Facebook today announced a number of changes to its Open Graph guidelines and platform policies to cut down on practices that users find spammy or unwelcome.
Developers can no longer automatically share a user’s consumption of content unless they use built-in actions “Like,” “Watch,” “Read,” “Listen” or “Follow.” Apps with custom verbs must make sharing that action opt-in so as not to surprise or confuse users. For example, an app can not automatically publish that a user “browsed” a collection after they visit a section of an online store. The app can instead include buttons for active sharing, such as “want” or “favorite.”
This does not affect games, promotions or other apps where users take an explicit action that can then be shared. Earning a high score, claiming a coupon or pinning a photo, for example, would still be acceptable. Apps like Foodily, which shares that users “found” an item when they click on a recipe link, will have to change. Rotten Tomatoes, which previously shared when users “checked out reviews,” seems to have already removed this action. More information about what qualifies as “content consumption” is available here.
Facebook is also eliminating “authenticated referrals,” which is when clicking a link from Facebook takes users directly to an app’s permission dialog rather than a page with more context. This happened frequently with social news and video applications. A user would see an article or video in their feed and click on it, but instead of being taken directly to the content, they were hit with an auth dialog. Facebook announced this option last year at f8 and encouraged developers to use it to guarantee that all users navigating to an app from the social network would be logged in. Although this helped some apps like SocialCam and Yahoo Social Bar quickly gain millions of new users, it turned out to be a poor user experience in most instances.
Facebook is no longer allowing apps to post to a friend’s wall via the API. The company says these actions generated high levels of negative user feedback, including “hides” and “mark as spam.” There is still an option for apps to use the “feed dialog” for a similar effect and apps can include user mentions or tagging, which will appear on a friend’s Timeline after a user approves the tag.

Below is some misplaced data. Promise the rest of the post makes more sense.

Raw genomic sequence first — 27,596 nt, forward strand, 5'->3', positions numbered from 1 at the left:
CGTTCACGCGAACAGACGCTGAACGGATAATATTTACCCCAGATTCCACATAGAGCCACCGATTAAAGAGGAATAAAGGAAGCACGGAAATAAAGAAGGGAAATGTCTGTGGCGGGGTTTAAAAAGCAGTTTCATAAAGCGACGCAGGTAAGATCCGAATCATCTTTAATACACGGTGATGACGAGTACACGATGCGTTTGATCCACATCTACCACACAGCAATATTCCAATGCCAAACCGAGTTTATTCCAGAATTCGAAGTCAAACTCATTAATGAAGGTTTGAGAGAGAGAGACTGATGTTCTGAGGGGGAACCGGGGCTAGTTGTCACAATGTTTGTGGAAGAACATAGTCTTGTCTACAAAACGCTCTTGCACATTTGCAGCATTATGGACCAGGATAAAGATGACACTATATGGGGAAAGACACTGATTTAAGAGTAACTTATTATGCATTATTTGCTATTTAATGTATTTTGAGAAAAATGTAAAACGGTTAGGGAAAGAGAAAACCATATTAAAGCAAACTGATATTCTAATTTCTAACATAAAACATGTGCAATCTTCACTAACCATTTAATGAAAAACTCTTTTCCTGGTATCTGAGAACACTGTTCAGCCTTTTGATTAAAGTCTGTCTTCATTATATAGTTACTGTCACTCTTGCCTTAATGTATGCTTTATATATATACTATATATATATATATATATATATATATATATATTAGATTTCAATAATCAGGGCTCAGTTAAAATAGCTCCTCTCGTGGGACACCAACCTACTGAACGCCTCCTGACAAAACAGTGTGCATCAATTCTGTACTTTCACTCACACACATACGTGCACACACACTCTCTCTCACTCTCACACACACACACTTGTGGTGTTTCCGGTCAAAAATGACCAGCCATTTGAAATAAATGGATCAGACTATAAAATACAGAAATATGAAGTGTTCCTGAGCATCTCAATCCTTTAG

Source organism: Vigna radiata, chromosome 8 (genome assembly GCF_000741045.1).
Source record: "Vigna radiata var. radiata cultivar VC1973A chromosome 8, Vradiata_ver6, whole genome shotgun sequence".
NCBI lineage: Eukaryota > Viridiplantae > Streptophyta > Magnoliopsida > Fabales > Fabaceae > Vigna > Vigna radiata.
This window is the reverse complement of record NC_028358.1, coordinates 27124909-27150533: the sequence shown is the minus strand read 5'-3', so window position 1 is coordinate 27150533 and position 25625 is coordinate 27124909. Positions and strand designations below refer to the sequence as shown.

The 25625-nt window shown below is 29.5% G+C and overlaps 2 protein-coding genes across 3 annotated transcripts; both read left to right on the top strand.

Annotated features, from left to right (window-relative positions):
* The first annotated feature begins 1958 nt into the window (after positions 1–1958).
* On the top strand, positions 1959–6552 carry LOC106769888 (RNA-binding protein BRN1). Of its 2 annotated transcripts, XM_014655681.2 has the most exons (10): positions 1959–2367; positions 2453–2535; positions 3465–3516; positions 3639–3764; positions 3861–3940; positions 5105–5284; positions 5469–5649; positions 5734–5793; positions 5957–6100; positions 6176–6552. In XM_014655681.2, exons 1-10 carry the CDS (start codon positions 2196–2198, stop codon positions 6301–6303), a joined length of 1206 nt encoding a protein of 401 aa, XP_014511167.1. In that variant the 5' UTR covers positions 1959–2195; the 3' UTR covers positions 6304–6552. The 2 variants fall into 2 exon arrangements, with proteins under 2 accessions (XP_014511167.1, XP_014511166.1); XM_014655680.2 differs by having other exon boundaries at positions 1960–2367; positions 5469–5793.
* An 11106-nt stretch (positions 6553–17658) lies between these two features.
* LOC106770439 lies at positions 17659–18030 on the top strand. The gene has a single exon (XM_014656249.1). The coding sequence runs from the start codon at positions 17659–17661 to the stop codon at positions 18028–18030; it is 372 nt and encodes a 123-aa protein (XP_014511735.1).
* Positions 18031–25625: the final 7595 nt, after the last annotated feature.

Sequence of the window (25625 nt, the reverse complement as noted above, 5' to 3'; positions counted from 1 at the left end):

To further ensure quality apps, Facebook added the following to its platform policies:
“Quality of content: you are responsible for providing users with a quality experience and must not confuse, defraud, mislead, spam or surprise users. For example, you must monitor your app’s negative feedback in Application Insights to ensure it stays below our thresholds, avoid excessive advertisements or bugs, and ensure the description of your app is consistent with your app’s content.”
Besides the restrictions announced today — which go into effect in 90 days — Facebook announced that it would make some Open Graph stories more prominent in News Feed and on Timeline. The company says its new image-led Open Graph stories receive 70 percent more clicks and up to 50 times more Likes than equivalent story types from before. Similarly, the new location stories provide double-digit gains in distribution to apps. Developers looking to increase distribution and engagement for their app stories should use Open Graph rather than the Graph API or “stream.publish.” See the differences below.